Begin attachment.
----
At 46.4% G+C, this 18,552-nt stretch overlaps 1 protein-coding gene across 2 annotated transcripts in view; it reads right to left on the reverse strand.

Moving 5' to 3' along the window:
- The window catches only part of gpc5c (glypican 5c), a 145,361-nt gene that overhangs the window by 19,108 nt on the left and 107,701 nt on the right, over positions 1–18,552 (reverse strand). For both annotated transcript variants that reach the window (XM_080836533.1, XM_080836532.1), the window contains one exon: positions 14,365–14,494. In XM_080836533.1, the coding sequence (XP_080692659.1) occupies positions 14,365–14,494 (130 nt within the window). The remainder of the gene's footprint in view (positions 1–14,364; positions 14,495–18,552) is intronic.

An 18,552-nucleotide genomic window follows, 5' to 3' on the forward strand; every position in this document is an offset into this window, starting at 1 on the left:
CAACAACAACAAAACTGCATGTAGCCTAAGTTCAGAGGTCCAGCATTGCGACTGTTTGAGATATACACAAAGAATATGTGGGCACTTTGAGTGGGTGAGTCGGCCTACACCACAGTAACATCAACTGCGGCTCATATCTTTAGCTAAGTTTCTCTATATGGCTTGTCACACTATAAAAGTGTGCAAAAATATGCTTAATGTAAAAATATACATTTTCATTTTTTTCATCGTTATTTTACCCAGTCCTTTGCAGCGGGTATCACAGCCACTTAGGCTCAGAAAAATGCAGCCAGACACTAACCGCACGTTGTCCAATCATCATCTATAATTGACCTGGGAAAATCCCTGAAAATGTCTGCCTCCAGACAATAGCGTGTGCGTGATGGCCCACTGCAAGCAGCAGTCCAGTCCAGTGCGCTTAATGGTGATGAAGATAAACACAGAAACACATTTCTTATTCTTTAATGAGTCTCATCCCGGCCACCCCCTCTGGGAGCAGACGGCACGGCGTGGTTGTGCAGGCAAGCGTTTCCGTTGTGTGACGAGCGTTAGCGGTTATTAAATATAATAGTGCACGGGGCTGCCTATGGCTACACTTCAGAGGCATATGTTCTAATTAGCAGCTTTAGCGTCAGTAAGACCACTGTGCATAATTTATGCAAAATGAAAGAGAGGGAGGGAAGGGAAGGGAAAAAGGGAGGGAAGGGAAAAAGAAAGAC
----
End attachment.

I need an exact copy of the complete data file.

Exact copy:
At 46.4% G+C, this 18,552-nt stretch overlaps 1 protein-coding gene across 2 annotated transcripts in view; it reads right to left on the reverse strand.

Moving 5' to 3' along the window:
- The window catches only part of gpc5c (glypican 5c), a 145,361-nt gene that overhangs the window by 19,108 nt on the left and 107,701 nt on the right, over positions 1–18,552 (reverse strand). For both annotated transcript variants that reach the window (XM_080836533.1, XM_080836532.1), the window contains one exon: positions 14,365–14,494. In XM_080836533.1, the coding sequence (XP_080692659.1) occupies positions 14,365–14,494 (130 nt within the window). The remainder of the gene's footprint in view (positions 1–14,364; positions 14,495–18,552) is intronic.

An 18,552-nucleotide genomic window follows, 5' to 3' on the forward strand; every position in this document is an offset into this window, starting at 1 on the left:
CAACAACAACAAAACTGCATGTAGCCTAAGTTCAGAGGTCCAGCATTGCGACTGTTTGAGATATACACAAAGAATATGTGGGCACTTTGAGTGGGTGAGTCGGCCTACACCACAGTAACATCAACTGCGGCTCATATCTTTAGCTAAGTTTCTCTATATGGCTTGTCACACTATAAAAGTGTGCAAAAATATGCTTAATGTAAAAATATACATTTTCATTTTTTTCATCGTTATTTTACCCAGTCCTTTGCAGCGGGTATCACAGCCACTTAGGCTCAGAAAAATGCAGCCAGACACTAACCGCACGTTGTCCAATCATCATCTATAATTGACCTGGGAAAATCCCTGAAAATGTCTGCCTCCAGACAATAGCGTGTGCGTGATGGCCCACTGCAAGCAGCAGTCCAGTCCAGTGCGCTTAATGGTGATGAAGATAAACACAGAAACACATTTCTTATTCTTTAATGAGTCTCATCCCGGCCACCCCCTCTGGGAGCAGACGGCACGGCGTGGTTGTGCAGGCAAGCGTTTCCGTTGTGTGACGAGCGTTAGCGGTTATTAAATATAATAGTGCACGGGGCTGCCTATGGCTACACTTCAGAGGCATATGTTCTAATTAGCAGCTTTAGCGTCAGTAAGACCACTGTGCATAATTTATGCAAAATGAAAGAGAGGGAGGGAAGGGAAGGGAAAAAGGGAGGGAAGGGAAAAAGAAAGAC